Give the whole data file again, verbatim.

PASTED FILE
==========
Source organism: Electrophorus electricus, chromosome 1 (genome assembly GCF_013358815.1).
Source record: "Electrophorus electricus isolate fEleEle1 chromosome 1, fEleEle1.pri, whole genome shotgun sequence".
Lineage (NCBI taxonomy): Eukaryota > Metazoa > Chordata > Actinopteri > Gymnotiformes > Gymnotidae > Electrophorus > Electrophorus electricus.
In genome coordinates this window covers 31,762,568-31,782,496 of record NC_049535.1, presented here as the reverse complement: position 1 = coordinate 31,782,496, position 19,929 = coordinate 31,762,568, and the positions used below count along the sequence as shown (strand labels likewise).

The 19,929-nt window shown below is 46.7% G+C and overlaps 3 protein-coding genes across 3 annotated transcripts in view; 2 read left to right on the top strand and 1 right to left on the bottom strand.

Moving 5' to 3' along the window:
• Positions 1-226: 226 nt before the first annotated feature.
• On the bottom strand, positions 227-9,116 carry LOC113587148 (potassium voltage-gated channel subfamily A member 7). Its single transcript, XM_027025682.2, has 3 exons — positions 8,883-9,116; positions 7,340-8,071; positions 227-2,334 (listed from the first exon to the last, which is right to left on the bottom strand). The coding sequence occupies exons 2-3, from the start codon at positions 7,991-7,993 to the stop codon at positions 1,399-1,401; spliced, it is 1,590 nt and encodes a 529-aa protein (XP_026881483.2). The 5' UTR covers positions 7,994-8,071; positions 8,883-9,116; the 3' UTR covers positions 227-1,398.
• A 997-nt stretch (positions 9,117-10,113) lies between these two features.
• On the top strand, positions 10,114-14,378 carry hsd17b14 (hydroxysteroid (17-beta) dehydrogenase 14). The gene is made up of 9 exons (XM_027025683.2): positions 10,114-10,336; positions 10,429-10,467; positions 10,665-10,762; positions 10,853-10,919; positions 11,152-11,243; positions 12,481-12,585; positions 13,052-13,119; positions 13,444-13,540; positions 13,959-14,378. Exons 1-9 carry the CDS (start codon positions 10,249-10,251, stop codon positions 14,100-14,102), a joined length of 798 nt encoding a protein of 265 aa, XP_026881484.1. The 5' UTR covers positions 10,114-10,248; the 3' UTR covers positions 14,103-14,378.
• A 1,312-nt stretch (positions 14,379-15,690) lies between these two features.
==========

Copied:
Source organism: Electrophorus electricus, chromosome 1 (genome assembly GCF_013358815.1).
Source record: "Electrophorus electricus isolate fEleEle1 chromosome 1, fEleEle1.pri, whole genome shotgun sequence".
Lineage (NCBI taxonomy): Eukaryota > Metazoa > Chordata > Actinopteri > Gymnotiformes > Gymnotidae > Electrophorus > Electrophorus electricus.
In genome coordinates this window covers 31,762,568-31,782,496 of record NC_049535.1, presented here as the reverse complement: position 1 = coordinate 31,782,496, position 19,929 = coordinate 31,762,568, and the positions used below count along the sequence as shown (strand labels likewise).

The 19,929-nt window shown below is 46.7% G+C and overlaps 3 protein-coding genes across 3 annotated transcripts in view; 2 read left to right on the top strand and 1 right to left on the bottom strand.

Moving 5' to 3' along the window:
• Positions 1-226: 226 nt before the first annotated feature.
• On the bottom strand, positions 227-9,116 carry LOC113587148 (potassium voltage-gated channel subfamily A member 7). Its single transcript, XM_027025682.2, has 3 exons — positions 8,883-9,116; positions 7,340-8,071; positions 227-2,334 (listed from the first exon to the last, which is right to left on the bottom strand). The coding sequence occupies exons 2-3, from the start codon at positions 7,991-7,993 to the stop codon at positions 1,399-1,401; spliced, it is 1,590 nt and encodes a 529-aa protein (XP_026881483.2). The 5' UTR covers positions 7,994-8,071; positions 8,883-9,116; the 3' UTR covers positions 227-1,398.
• A 997-nt stretch (positions 9,117-10,113) lies between these two features.
• On the top strand, positions 10,114-14,378 carry hsd17b14 (hydroxysteroid (17-beta) dehydrogenase 14). The gene is made up of 9 exons (XM_027025683.2): positions 10,114-10,336; positions 10,429-10,467; positions 10,665-10,762; positions 10,853-10,919; positions 11,152-11,243; positions 12,481-12,585; positions 13,052-13,119; positions 13,444-13,540; positions 13,959-14,378. Exons 1-9 carry the CDS (start codon positions 10,249-10,251, stop codon positions 14,100-14,102), a joined length of 798 nt encoding a protein of 265 aa, XP_026881484.1. The 5' UTR covers positions 10,114-10,248; the 3' UTR covers positions 14,103-14,378.
• A 1,312-nt stretch (positions 14,379-15,690) lies between these two features.